AI Products and Deals Roundup: Sony, SenseTime, Amazon

An AI gaming breakthrough, softer grips for robots, and driver behavior analysis using AI

Ben Wodecki, Jr. Editor

February 11, 2022

7 Min Read

AI Business brings you the latest in deals and products from across the AI world.

Our latest roundup covers Sony’s AI, new robot sensors from Melexis, AI updates from Korean telecoms giant KT Corp. and data center news from MTS and Kao Data.

 To keep up-to-date with our coverage, subscribe to our newsletter to get our content straight to your inbox. 

Sony develops AI that outdrive Gran Turismo players

Sony and its partners developed an AI system called Gran Turismo Sophy that is capable of competing with some of the car-racing game’s best players in the world. They believe their novel approach to deep reinforcement learning could bring new gaming experiences to players.

Sony said they developed Sophy because “no existing combination of algorithms and infrastructure could solve this challenge.” Mastering a realistic racing game “represents a new breakthrough in AI,” the company said. Their research is published in Nature.

Sophy uses a combination of “state-of-the-art, model-free, deep reinforcement learning algorithms with mixed-scenario training to learn an integrated control policy that combines exceptional speed with impressive tactics,” according to Nature.

The system was trained to play the driving game using Sony Interactive Entertainment's cloud gaming infrastructure. Sophy was created in collaboration with Polyphony Digital and Sony’s AI R&D arm.

Sophy took on four of the world's best Gran Turismo players in two events. The system scored 70 points to the human’s 86 in the first event, only for it to score 104 points compared to the human player’s 52 in the second. Sophy won every race in this second test and set the best lap time. It can control a car, make effective use of racing lines to corner correctly, and can drive aggressively but fairly.

Sophy’s showcase comes weeks ahead of the anticipated launch of Gran Turismo 7 for the PlayStation 5. The AI system will not appear in the new release, but it may in later editions.

Gran Turismo 7 is the latest in a string of video games that AI systems have been taught to play. Arguably, the most famous being Blizzard’s StarCraft II, after a team from Alphabet-owned DeepMind created a system that can beat 99.8 percent of all human players.+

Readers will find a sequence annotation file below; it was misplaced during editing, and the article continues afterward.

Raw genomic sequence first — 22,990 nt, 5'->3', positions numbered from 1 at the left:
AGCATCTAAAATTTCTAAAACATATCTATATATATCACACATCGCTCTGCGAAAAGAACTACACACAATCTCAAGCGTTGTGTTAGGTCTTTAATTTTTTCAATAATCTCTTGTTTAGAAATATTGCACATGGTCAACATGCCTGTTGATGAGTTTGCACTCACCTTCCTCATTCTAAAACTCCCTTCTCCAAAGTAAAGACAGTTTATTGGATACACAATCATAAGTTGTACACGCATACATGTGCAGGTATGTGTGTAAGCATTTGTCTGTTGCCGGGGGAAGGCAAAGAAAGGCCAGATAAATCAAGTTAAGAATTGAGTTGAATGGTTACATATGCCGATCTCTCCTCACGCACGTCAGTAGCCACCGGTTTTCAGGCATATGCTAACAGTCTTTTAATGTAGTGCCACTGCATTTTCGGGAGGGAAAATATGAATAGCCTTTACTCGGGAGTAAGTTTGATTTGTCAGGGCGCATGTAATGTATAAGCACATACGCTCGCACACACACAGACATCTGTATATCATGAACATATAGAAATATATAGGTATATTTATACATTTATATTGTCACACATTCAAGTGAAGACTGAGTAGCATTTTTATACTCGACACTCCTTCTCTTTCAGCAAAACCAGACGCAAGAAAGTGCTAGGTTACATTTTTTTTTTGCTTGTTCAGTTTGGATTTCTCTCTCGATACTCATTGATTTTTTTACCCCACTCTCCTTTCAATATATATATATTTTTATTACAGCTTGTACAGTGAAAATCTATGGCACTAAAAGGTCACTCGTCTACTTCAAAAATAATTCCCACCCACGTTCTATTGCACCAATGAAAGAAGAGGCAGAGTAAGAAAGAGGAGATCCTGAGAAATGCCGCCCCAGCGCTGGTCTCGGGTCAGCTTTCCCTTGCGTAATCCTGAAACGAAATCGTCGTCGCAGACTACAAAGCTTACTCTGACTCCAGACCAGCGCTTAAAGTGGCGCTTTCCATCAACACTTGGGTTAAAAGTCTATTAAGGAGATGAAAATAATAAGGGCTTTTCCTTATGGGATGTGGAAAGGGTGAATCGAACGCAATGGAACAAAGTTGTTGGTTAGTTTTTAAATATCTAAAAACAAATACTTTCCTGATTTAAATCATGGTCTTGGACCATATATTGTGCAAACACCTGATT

Giving robots grip


Belgian semiconductor maker Melexis has unveiled Tactaxis, an integrated tactical sensor designed to enable softer gripping for robots.

The new offering includes 3D magnetometer pixels and cones with a magnet embedded into an elastomer material.

Effectively, it acts as ‘skin’ for a robot, allowing a unit to sense objects in order to determine grip strength.

The sensor itself is just 5 millimeters by 5 millimeters and can be used in harsh weather.

“Robots need the sense of touch to manipulate fragile objects. For such applications, we have developed a novel magnetic sensor to accurately measure the contact force – while being robust against disturbances,” said Gael Close, global innovation manager at Melexis.

SenseTime opens new AI data center

China’s largest AI company SenseTime has switched on its mammoth AI data center, dubbed AIDC, in Shanghai.

The site boasts 3.74 exaFLOPS of computing capacity. The sizable center would potentially accelerate the company’s AI offerings.

The Chinese firm already has 23 AI supercomputing clusters, with this new site bringing its total computing capacity close to five exaFLOPS.

“The launch of AIDC is a major milestone in our continuous endeavor to build a universal infrastructure for AI innovation,” said Dr. Xu Li, CEO of SenseTime. “It provides the critical foundations and resources for us to drive digitalization and sustainable development in all walks of life with universal AI capabilities.” 

Telecom giants join forces on AI and data centers

Russia’s largest telecom operator MTS is teaming up with South Korea's KT Corp. to develop AI solutions and data centers.

The Russian firm said it wants to leverage KT’s data center operational experience as the pair are looking to build and manage cloud facilities in Russia.

"In addition, the companies plan to strengthen their strategic partnership in developing joint solutions leveraging AI technology, combining KT's GiGa Genie voice recognition service and MTS AI's solutions in video analytics," the companies said in a statement.